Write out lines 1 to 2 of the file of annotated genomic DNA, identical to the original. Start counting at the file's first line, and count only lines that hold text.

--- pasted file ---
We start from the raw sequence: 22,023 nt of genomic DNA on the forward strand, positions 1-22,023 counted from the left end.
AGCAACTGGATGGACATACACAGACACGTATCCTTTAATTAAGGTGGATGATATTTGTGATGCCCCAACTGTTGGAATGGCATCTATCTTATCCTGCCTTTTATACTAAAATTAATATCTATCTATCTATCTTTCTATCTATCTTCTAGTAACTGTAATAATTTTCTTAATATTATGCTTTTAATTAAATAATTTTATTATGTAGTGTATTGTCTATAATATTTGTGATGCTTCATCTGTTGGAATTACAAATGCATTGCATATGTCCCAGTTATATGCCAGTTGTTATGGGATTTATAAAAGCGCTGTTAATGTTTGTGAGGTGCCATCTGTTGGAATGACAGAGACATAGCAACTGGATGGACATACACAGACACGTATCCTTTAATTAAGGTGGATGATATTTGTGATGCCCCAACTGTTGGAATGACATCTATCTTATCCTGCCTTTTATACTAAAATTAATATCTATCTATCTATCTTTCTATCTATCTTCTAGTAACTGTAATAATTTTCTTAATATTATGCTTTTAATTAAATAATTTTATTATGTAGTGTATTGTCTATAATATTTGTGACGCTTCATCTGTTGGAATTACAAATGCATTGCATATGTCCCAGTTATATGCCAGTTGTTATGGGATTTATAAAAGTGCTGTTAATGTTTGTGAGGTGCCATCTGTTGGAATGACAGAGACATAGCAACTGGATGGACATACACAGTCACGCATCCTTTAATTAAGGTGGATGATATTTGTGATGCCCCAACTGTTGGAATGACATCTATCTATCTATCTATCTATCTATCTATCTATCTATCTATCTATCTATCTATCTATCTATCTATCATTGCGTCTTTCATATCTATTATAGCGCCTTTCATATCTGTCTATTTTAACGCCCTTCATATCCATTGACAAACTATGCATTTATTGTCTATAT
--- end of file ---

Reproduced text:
We start from the raw sequence: 22,023 nt of genomic DNA on the forward strand, positions 1-22,023 counted from the left end.
AGCAACTGGATGGACATACACAGACACGTATCCTTTAATTAAGGTGGATGATATTTGTGATGCCCCAACTGTTGGAATGGCATCTATCTTATCCTGCCTTTTATACTAAAATTAATATCTATCTATCTATCTTTCTATCTATCTTCTAGTAACTGTAATAATTTTCTTAATATTATGCTTTTAATTAAATAATTTTATTATGTAGTGTATTGTCTATAATATTTGTGATGCTTCATCTGTTGGAATTACAAATGCATTGCATATGTCCCAGTTATATGCCAGTTGTTATGGGATTTATAAAAGCGCTGTTAATGTTTGTGAGGTGCCATCTGTTGGAATGACAGAGACATAGCAACTGGATGGACATACACAGACACGTATCCTTTAATTAAGGTGGATGATATTTGTGATGCCCCAACTGTTGGAATGACATCTATCTTATCCTGCCTTTTATACTAAAATTAATATCTATCTATCTATCTTTCTATCTATCTTCTAGTAACTGTAATAATTTTCTTAATATTATGCTTTTAATTAAATAATTTTATTATGTAGTGTATTGTCTATAATATTTGTGACGCTTCATCTGTTGGAATTACAAATGCATTGCATATGTCCCAGTTATATGCCAGTTGTTATGGGATTTATAAAAGTGCTGTTAATGTTTGTGAGGTGCCATCTGTTGGAATGACAGAGACATAGCAACTGGATGGACATACACAGTCACGCATCCTTTAATTAAGGTGGATGATATTTGTGATGCCCCAACTGTTGGAATGACATCTATCTATCTATCTATCTATCTATCTATCTATCTATCTATCTATCTATCTATCTATCTATCTATCATTGCGTCTTTCATATCTATTATAGCGCCTTTCATATCTGTCTATTTTAACGCCCTTCATATCCATTGACAAACTATGCATTTATTGTCTATAT